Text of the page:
Long before she was leading the charge to save them, Valerie Taylor was killing sharks. It’s not the kind of relationship one would expect from one of the most prominent voices in animal conservation. Jane Goodall, for instance, did not begin her fight to protect primates by poaching them, nor did Sir David Attenborough become a pillar of wildlife preservation by burning down rainforests. It is a key part of Taylor’s legacy nonetheless. Her long and renowned career is full of dissonance like this: Taylor strived to convince the public that sharks were more harmless than dogs but worked on more than one box-office smash that argued otherwise. She insisted they weren’t interested in attacking humans but brandished a scar from a shark bite on her chin like a badge of honor. For more than six decades now, Taylor’s unconventional and contradictory life story has done just as much to defend sharks as it has to perpetuate the harmful myths that surround the ocean’s most notorious predator. As complicated as her life’s work sounds, Sally Aitken’s documentary Playing with Sharks: The Valerie Taylor Story meticulously sets everything straight.
In the 1950s, Valerie Taylor was one of very few women — if not the only — involved in Australia’s booming professional spearfishing scene. She was immediately a standout for her fearlessness in the water, willing to dive down deep, pierce the most horrific-looking fish that men wouldn’t even dare to approach, and surface with a smile on her face and an award-winner on her spear. Taylor was iconic. Before long, she was moving onto bigger fish — literally. At this point in 20th-century oceanic history, sharks were seen as monsters of the deep, more terrifying and dangerous than any creature on land and entirely deserving of a swift and merciless death on sight. This sentiment, combined with the seemingly unlimited supply of underwater animals, meant that no one thought twice about skewering a fish, a crustacean, an octopus, or — in Taylor’s case — a shark. The regret set in instantly after that fateful dive in the 1960s, with the sight of a shark with a spear through the brain serving as an epiphany for Taylor. From that point on, she became more concerned with saving rather than slaying.
From then on, Taylor — along with her husband, Ron, an underwater photographer — tirelessly attempted to rehabilitate the image of the shark from fearsome to friendly. This was, of course, easier said than done: Given the creatures’ razor-sharp teeth, ink-black eyes, and undeniably aggressive aura, Taylor’s penchant for comparing sharks to canines was never going to work as she’d hoped. (One animal is fluffy, the other ... isn’t.) It also didn’t help that Ron and Valerie were front and center in the first feature-length shark documentary, Blue Water, White Death (1971), long considered to be the first of two major works of the 1970s responsible for maligning the shark as a human-killer to the general public. The other was Steven Spielberg’s Jaws (1975), for which the Taylors also happened to play an integral role. The couple are credited as camera operators for the film’s live shark footage, which — through some good old-fashioned Hollywood magic — helped bolster the illusion of a 25-foot shark that would very rarely be encountered in real life. Countless Jaws viewers were probably convinced — and some may still be to this day — that a massive shark like the one seen in the movie could approach them at any time in any ocean anywhere in the world.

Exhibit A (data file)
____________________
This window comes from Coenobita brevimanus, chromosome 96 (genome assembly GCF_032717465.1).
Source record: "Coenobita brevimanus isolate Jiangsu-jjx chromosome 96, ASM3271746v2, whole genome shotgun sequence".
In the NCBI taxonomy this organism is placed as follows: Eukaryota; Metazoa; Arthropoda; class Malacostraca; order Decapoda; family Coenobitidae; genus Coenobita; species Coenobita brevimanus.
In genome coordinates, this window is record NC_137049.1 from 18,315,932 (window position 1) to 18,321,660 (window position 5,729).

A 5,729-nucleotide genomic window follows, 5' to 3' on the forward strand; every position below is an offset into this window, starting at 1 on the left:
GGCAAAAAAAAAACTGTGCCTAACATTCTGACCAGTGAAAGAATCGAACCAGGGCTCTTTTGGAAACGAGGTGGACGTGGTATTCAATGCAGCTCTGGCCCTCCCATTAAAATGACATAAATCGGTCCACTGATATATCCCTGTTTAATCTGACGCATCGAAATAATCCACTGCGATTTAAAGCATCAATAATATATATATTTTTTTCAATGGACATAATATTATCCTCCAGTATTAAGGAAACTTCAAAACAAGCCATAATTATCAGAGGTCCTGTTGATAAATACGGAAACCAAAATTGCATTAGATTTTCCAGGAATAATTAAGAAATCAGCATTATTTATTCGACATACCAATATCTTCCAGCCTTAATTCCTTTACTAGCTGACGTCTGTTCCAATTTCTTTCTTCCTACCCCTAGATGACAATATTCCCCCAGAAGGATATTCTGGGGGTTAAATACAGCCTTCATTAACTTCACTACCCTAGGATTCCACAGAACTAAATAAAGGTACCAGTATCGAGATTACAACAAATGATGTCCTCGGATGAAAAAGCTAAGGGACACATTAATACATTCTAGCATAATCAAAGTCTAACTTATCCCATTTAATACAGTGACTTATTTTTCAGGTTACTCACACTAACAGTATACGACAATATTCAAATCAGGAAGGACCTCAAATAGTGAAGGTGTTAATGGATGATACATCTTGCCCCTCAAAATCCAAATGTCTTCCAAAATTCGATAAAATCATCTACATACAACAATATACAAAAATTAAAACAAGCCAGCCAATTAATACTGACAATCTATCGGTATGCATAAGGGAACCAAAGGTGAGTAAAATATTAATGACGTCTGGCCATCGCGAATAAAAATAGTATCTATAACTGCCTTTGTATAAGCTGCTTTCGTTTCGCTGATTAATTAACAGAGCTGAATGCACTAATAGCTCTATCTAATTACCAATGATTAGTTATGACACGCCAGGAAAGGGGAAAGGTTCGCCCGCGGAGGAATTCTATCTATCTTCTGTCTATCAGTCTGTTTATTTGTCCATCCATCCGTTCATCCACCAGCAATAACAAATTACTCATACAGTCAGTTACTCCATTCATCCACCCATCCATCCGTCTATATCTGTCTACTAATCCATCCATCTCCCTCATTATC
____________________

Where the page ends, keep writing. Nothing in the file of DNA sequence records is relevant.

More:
Taylor had good intentions when she decided to work on Blue Water, White Death and Jaws, hoping to accurately portray the very real threat her beloved gentle giants can pose when provoked (and capture some incredible underwater footage in the process). However, the negative impact these two films had on the continued irrational fear of sharks cannot be overstated. No one realizes this more than Taylor herself. It’s remarkable how Aitken manages to paint her subject as both the hero and the villain of her own story, detailing her expertise in spearfishing and her subsequent efforts to put a stop to the barbaric sport, her desire to change the way sharks are perceived by the public and her later contribution in portraying them as omnipresent homicidal maniacs that will bite anyone who ventures into the dark and deadly sea. Playing with Sharks stands out for its willingness to go above and beyond the hagiographic standards of the biographical documentary subgenre and actually interrogate its subject a bit — and allow its subject the opportunity to offer up an apology and have a shot at redemption.
What’s great about Aitken putting all these complications and contradictions out in the open and allowing Taylor to meditate on them at the wise age of 85 is that it presents the viewer with a woman’s legacy that is as complex and flawed as anyone’s. A pioneer of both shark research and underwater filmmaking, a shark killer and a shark savior alike, Taylor is allowed to be imperfect and is all the better (and all the more captivating) for it. Combine this with some truly extraordinary 16mm underwater archival footage that crackles and pops with vibrant colors unlike anything that can be found in today’s textureless digital camerawork, Playing with Sharks is clearly a lot more than the basic-cable shark doc it appears to be on the surface. Sally Aitken and Valerie Taylor don’t just play with sharks: They grapple with them, wrestle with the species’ past, present, and future, consider all the ways in which humans have failed them, and make great strides to ensure less harm and more good.
Playing with Sharks is now available to stream from Disney+.